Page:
I must have been six years old. Daddy had a ritual every morning, after fajr prayers, especially in summers of Kashmir, when first puny rays of sun glittered the roads of our old city, some pigeon flight fluttering in the crisp skies, occasionally men walking with prayers beads in hands and white skull cap with patterns of pulpit on it. Daddy would offer obeisance at Pir Dastgir sahib shrine, stone’s throw away from our house in Khanyar. Folded hands and soothing Arabic prayers which he whispered, I would try hard to make sense of them, but largely failed. On the way back, Daddy would stop at the traffic circle, which went straight towards Khoje Bazar, the rotunda in couple of years was occupied by the Indian forces, erecting a sand bunker and concertina wires around it. From here Daddy would bow towards Sultan Sheikh Makhdhoom sahib’s shrine. We would turn left from here, a few meters away was where we lived. From our main gate, some steps ahead and shrine of Amir Kabir would be visible. The pattern would continue. Daddy bowing in respect and the tranquil sound of prayers suspending in the air around us.
May be forever was a word meant for memories, not people. Daddy left us early this week. I dreaded this day since childhood. It’s remarkable how a child processes the world around him. I must have heard from somewhere that our elders go before us. I carried that fear of this day – the indispensible reality of our mortal life. The day dressed in mourning did fell upon me, quivering a veil of fear rustle in my arteries. I didn’t know how to react. I still don’t know.
If I’ve to look back at Daddy’s life, he was so many things in one person. But what really stood out for me was his generosity and kindness. He shouldered responsibilities from an very early age. He married his sisters, including my mother. He supported his elder sister who lost her husband at an early age. Taking care of her children, like a patriarch of the family. That bedrock which holds the moors together, Daddy was a sight of soothness to so many people in our immediate family. There was not a single selfish bone in him. He lived for others. He was stubborn to a fault too. He carried that true ‘Khan’ rigidity all his life, and we would often chide him about it. Tough outside, softest inside.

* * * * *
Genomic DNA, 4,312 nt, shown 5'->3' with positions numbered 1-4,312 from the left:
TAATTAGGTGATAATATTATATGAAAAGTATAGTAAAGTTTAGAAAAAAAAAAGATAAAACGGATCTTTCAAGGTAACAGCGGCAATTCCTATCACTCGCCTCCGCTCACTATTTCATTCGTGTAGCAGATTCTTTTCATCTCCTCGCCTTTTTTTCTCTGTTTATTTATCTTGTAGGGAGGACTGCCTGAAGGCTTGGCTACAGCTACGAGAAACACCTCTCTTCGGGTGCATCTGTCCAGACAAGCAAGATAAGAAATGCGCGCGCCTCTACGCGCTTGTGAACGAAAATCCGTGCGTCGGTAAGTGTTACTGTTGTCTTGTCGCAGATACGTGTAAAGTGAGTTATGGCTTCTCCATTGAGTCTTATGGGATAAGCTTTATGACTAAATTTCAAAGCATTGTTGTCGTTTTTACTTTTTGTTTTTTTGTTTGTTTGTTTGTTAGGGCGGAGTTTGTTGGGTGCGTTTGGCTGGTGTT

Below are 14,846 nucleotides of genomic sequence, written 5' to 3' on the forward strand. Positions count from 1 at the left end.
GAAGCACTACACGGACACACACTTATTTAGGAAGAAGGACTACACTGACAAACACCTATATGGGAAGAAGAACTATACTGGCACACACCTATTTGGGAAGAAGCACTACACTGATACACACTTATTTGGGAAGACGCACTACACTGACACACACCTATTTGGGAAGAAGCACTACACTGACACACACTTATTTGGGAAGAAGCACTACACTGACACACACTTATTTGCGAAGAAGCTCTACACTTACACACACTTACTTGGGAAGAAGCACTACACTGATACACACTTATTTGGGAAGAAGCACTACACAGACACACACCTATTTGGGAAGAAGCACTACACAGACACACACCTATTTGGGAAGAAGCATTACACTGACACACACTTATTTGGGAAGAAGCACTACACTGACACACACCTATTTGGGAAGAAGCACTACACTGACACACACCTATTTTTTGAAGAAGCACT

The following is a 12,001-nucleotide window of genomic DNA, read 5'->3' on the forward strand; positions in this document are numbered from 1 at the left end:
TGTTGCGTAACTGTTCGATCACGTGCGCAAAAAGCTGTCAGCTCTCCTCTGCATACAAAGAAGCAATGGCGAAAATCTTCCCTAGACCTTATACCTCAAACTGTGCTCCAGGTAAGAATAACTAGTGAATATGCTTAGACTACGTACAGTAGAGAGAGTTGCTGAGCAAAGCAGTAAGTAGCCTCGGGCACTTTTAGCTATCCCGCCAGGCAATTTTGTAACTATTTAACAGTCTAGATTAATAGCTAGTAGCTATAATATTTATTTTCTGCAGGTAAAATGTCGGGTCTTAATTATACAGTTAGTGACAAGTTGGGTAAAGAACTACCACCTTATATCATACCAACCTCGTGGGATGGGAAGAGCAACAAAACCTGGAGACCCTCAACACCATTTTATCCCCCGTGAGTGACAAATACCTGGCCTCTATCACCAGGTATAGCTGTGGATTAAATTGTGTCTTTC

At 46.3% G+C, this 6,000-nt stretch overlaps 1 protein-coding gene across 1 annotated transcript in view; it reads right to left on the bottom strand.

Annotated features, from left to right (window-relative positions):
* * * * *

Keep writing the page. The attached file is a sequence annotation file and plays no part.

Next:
Last summer I asked him to narrate our family tree. I wanted to chronicle it. He knew all of it by heart. He told me stories of Lala Hatim Khan who was our forefather, and who migrated from Kabul in early 19th century, during the Afghan rule in Kashmir. He told me how the dynasty spread its wings from a part of old city called Kaw Dour. Khwaja Haji Ahmed-ul-lah Khan, the most famous of them. Legend had it that he performed pilgrimage of Haj seven times in his lifetime. He had Pashmina business and for trade would often travel to Alexandria. There was always a tinge of sadness in Daddy’s kind blue eyes, when he spoke of his forefathers. He rued the fact that we had lost communication with a part of our family in Egypt.
Including many one of my earliest memories of Daddy were his engineering drawings and thick HB pencils. Daddy was an ex-Executive Engineer in irrigation department. Me and my sisters followed him to his various postings around the valley- from Bijbehara to Kulgam. He had so much affection for us, ready to fill any unreasoned demand of mine. Often on the way back from Kulgam to Srinagar, I would sit in his lap and hold the steering of his biege colored Fiat, almost every time stopping at Letpora joint to buy cricket bats. Life was a big mirthful joy, Kashmir was yet to fall in the throes of an ugly war. And every laughter of my childhood was linked to Daddy.
On annual urs days at Dastgir sahib shrine, I would hold Daddy’s hands and jostle forward towards the Hujre-khaas. There was immense respect from all priests towards Daddy. The gown of the head priest would every year be stitched by Daddy. After the urs days were over, the priests would be invited for dinner. To my innocence it looked like a presidential dinner. Utmost regard for small details, our house swathed in incense sticks. A traditionalist, Daddy made sure the protocols were followed. There was no excuse to it.
Looking back, its an mountain of memories which I can try to assimilate, but fail in every way. There are so many recollections related to him.
As a poet would lament, the color of ashes dropped from the sky few days back, the doves under it must learn how to deal with it.
For someone like me , who was very closely associated, Manzoor Ahmed Khan left behind his values, like high cordilleras. The values of looking after your own people. Being there for your family. Helping the needy. In his own way Daddy tried to make this world a better place. As a tribute it must carry on.
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